In the book, the author aims to find out how and what to teach small children, but the questions he asks (and tries to answer) are hugely relevant for teachers of children of all ages. He is extremely honest when reflecting on what worked and what didn't, and there are moments of true joy and despair (here is a typical section). It is a beautifully written book, and contains a great deal of insight into the teaching of maths.
The book also contains a number of extremely creative and interesting ideas for teaching that would be suitable for KS1-3, and could be adapted for older students. Here is a typical 'game':
One of the boys (the 'executioner') leaves the room, while the other one (the 'condemned') gets 4 white and 4 black balls. He then distributes them into two boxes any way he wants. The executioner comes back, randomly selects a box, and draws a ball from it (also at random). A black ball means death and a white means freedom.
What is the optimal strategy? What is the probability of freedom?
15 chairs are placed around a circular table. On the table are name cards for 15 guests. After the guests sit down, it turns out that none of them are sitting in front of their own card. Prove that the table can be rotated so that at least 2 guests are correctly seated.
Can you see how to solve this problem? [Hint: use the pigeonhole principle]
Apart from the rich mathematical ideas at play, this book has inspired me to make a new year's resolution: to create a maths circle for the schools in London... Any London teachers reading this: if you're interested in setting up a maths circle, let me know!
Basil has a plastic triangle with 30, 60 and 90 degree angles and no marks on it. He can trace the triangle, or he can place a part of or an entire side of the triangle along a previously drawn line and trace the other sides of the triangle. He needs to draw a 15 degree angle. How can this be done with only the triangle?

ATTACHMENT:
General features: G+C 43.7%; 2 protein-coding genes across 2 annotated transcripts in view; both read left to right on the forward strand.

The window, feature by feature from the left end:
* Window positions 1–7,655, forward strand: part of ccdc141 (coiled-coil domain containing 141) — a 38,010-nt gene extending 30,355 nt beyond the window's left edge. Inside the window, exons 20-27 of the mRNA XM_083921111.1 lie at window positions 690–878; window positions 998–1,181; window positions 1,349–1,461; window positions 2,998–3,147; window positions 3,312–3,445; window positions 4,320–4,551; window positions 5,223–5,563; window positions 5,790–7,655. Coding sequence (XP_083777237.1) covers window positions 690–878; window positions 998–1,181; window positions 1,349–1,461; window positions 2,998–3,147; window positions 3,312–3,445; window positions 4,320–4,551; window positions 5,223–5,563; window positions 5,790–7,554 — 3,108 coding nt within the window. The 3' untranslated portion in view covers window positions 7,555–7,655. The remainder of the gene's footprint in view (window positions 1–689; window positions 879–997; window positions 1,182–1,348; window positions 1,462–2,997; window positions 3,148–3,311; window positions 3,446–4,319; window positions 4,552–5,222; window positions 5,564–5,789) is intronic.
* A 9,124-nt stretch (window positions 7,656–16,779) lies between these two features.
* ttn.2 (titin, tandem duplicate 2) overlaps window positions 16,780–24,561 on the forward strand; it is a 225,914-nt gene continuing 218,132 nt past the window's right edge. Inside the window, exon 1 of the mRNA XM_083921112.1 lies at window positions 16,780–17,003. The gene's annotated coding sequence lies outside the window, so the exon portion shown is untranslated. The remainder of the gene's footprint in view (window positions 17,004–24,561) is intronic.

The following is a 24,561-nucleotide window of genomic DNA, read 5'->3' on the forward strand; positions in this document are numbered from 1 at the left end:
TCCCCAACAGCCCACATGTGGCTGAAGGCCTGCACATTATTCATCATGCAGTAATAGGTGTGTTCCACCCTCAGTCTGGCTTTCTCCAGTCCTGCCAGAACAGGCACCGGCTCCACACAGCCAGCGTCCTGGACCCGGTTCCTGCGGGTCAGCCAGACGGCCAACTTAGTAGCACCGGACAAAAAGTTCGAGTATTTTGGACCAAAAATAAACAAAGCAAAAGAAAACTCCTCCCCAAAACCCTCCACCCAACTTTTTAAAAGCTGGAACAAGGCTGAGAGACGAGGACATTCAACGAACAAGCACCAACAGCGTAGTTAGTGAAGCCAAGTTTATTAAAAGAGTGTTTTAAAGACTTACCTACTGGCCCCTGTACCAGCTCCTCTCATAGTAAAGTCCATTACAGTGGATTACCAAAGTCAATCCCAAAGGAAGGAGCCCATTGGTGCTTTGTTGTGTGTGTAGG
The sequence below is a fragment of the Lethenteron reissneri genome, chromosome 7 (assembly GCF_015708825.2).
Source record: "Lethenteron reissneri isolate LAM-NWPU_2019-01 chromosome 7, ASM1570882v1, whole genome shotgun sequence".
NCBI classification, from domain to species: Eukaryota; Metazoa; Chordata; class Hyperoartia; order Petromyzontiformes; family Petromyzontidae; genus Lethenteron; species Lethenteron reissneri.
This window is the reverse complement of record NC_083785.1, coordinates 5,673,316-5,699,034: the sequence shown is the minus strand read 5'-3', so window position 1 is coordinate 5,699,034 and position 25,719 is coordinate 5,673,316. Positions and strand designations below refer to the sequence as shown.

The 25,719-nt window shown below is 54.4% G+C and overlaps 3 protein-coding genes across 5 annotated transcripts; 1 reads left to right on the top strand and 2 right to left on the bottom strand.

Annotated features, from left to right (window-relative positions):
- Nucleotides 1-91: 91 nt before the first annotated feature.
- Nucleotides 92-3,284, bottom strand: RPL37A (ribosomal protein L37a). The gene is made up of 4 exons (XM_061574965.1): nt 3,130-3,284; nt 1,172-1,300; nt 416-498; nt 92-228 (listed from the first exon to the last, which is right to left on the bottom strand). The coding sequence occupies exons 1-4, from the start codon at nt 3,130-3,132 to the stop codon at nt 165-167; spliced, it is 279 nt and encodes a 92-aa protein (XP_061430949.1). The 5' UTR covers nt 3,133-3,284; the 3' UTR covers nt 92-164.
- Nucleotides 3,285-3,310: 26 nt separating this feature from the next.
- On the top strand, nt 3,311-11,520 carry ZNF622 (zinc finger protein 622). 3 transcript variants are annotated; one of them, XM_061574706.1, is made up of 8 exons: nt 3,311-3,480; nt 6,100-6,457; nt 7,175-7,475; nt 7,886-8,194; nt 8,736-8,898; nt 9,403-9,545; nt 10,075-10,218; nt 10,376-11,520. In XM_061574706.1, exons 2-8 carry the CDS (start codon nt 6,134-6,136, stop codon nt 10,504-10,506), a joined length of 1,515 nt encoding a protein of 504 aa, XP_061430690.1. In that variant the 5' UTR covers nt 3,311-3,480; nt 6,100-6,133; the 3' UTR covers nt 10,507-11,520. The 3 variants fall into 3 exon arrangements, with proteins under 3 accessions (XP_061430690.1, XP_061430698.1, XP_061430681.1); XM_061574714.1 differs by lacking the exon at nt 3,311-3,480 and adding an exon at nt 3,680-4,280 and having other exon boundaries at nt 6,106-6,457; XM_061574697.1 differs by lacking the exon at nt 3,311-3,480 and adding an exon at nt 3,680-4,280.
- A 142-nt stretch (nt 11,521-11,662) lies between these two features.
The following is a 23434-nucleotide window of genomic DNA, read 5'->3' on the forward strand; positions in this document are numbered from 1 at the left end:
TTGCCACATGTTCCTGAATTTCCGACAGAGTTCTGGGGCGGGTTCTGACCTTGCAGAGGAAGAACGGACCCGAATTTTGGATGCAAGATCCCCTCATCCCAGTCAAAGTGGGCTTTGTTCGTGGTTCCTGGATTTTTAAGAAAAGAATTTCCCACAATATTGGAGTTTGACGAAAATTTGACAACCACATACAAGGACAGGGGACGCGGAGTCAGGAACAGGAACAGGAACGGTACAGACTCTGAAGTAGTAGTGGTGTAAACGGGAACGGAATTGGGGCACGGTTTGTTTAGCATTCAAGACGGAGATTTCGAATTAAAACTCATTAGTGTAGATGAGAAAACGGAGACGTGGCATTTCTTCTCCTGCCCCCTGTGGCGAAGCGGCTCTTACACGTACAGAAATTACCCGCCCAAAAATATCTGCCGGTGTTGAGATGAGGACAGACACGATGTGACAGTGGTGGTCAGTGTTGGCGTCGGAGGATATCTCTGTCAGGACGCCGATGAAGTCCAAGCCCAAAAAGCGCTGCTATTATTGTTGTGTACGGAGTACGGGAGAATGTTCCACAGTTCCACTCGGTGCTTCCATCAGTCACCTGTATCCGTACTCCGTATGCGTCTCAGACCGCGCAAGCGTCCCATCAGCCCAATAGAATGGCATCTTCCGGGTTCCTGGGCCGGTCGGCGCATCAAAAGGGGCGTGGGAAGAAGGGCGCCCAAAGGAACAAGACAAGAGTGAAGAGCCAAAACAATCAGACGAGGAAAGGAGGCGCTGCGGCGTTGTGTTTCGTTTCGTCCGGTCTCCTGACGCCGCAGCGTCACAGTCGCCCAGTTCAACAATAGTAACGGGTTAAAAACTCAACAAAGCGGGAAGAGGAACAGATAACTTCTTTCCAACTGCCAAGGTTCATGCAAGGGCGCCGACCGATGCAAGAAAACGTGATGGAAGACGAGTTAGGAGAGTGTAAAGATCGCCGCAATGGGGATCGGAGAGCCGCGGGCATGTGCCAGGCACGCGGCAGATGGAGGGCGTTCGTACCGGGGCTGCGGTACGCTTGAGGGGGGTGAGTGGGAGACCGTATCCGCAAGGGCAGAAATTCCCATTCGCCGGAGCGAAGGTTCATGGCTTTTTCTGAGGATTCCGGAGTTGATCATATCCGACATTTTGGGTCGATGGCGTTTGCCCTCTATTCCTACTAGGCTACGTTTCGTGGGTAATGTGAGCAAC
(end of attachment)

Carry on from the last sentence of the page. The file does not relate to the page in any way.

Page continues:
A circle has been coloured with two colours. Prove that there will be three points of the same colour that form an isosceles triangle.
Can you solve it? Is the same true with three colours? Does it have to be a circle? Why an isosceles triangle - will there be an equilateral triangle?
Here is an example question:
Four grasshoppers sit at the vertices of a square. Every now and then, one of them hops over another, landing at a point symmetric, with respect to the jumped-over grasshopper, to where it jumped from [i.e. it jumps the same distance and direction to and from the jumped-over grasshopper]. Prove that at no time can the grasshoppers occupy the vertices of a bigger square than the original one.
If this hasn't driven you mad enough, try this similar problem that springs to mind:
Three frogs are placed on three vertices of a square. Every minute, one frog leaps over another frog, in such a way that the "leapee" is at the midpoint of the line segment whose endpoints are the starting and ending position of the "leaper." Will a frog ever occupy the vertex of the square that was originally un-occupied?